i have plotted 3 graphs for an AM modulation signal fine, but the second half of the equation wants me to expand v0:[4+2cos(2pi10*10^3t)cos(2pi125*10^3t).

i know the second part of the question wants me to use 1/2 cos (A+B)+cos(A-B) but im struggling to expand it.

any tips ??

i know the second part of the question wants me to use 1/2 cos (A+B)+cos(A-B) but im struggling to expand it.

any tips ??

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Original post by sly studies

i have plotted 3 graphs for an AM modulation signal fine, but the second half of the equation wants me to expand v0:[4+2cos(2pi10*10^3t)cos(2pi125*10^3t).

i know the second part of the question wants me to use 1/2 cos (A+B)+cos(A-B) but im struggling to expand it.

any tips ??

i know the second part of the question wants me to use 1/2 cos (A+B)+cos(A-B) but im struggling to expand it.

any tips ??

Can you post an image of the exact question? You seem to have lots of things multiplied together inside the cos functions but I'm not convinced that's how they should be!

Original post by davros

Can you post an image of the exact question? You seem to have lots of things multiplied together inside the cos functions but I'm not convinced that's how they should be!

for some reason its not letting me attach my screen shot, what format do images need to be in?

the cos function is for the modulation so its cos(2pi 10*10^3t) the 10*10^3t is for 10 khz frequency/ its the same for the 125*10^3t thats 125khz frequency

Original post by sly studies

for some reason its not letting me attach my screen shot, what format do images need to be in?

the cos function is for the modulation so its cos(2pi 10*10^3t) the 10*10^3t is for 10 khz frequency/ its the same for the 125*10^3t thats 125khz frequency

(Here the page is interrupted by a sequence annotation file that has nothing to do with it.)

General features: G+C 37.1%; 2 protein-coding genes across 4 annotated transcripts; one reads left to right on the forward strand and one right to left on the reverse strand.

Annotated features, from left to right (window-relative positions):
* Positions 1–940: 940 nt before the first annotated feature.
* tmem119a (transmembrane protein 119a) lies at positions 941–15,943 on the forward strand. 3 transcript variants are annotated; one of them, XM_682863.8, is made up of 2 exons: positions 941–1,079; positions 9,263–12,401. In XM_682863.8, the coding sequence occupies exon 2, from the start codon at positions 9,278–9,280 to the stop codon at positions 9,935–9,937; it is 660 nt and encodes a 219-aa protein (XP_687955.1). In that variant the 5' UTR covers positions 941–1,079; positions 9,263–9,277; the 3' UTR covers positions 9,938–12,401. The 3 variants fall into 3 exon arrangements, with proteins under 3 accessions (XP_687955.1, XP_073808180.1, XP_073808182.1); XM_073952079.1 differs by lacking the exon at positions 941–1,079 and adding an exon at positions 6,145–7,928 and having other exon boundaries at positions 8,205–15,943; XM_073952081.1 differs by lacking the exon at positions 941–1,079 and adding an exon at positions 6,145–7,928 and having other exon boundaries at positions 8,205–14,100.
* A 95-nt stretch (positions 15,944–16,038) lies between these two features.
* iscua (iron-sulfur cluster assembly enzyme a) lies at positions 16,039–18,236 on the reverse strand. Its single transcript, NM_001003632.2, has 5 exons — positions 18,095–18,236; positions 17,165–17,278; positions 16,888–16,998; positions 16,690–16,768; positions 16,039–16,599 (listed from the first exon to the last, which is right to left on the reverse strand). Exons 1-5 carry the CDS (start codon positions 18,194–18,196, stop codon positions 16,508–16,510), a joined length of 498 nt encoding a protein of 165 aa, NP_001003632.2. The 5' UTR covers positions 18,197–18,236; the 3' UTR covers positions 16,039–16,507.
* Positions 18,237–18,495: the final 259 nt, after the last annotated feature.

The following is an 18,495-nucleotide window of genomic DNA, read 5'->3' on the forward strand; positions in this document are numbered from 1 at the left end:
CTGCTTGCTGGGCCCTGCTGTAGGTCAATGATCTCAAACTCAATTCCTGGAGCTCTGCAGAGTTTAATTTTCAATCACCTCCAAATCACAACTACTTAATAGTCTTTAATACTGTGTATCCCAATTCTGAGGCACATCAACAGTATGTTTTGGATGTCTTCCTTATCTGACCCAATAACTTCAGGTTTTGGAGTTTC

the cos function is for the modulation so its cos(2pi 10*10^3t) the 10*10^3t is for 10 khz frequency/ its the same for the 125*10^3t thats 125khz frequency

I think standard jpegs or pngs should work. So you're saying the 1st term is literally

$\displaystyle \cos(2\pi \times 10 \times 10^3 \times t)$ ?

Original post by davros

I think standard jpegs or pngs should work. So you're saying the 1st term is literally

$\displaystyle \cos(2\pi \times 10 \times 10^3 \times t)$ ?

$\displaystyle \cos(2\pi \times 10 \times 10^3 \times t)$ ?

its not working i've tried with a few images i'll try from my phone in a moment.

the only multiplication sign on the actual question is between the 10 and the 10^3.

to plot the graph of the modulation i replaced t with (x)

the long equation vo: from the original post i have plotted and looks correct

I am also struggling with this question also. There doesn't seem to be any question in the workbook which has a relevance to this one? I have spoken with one of the tutor's today and he pointed me in the direction of section 2.3.3.

Original post by lukefreddie123!

I am also struggling with this question also. There doesn't seem to be any question in the workbook which has a relevance to this one? I have spoken with one of the tutor's today and he pointed me in the direction of section 2.3.3.

2.3.3 is for after the expansion I believe

I think it's 4* cos(2π125*10^t)

Then 2cos(2π10*10t)cos(2π125*10^3t)

Once expanded use

1/2 cos (a+b)+cos(a-b) but I'm struggling with the expansion. I may be wrong but the question says expand then uses the appropriate trig identity

Original post by sly studies

2.3.3 is for after the expansion I believe

I think it's 4* cos(2π125*10^t)

Then 2cos(2π10*10t)cos(2π125*10^3t)

Once expanded use

1/2 cos (a+b)+cos(a-b) but I'm struggling with the expansion. I may be wrong but the question says expand then uses the appropriate trig identity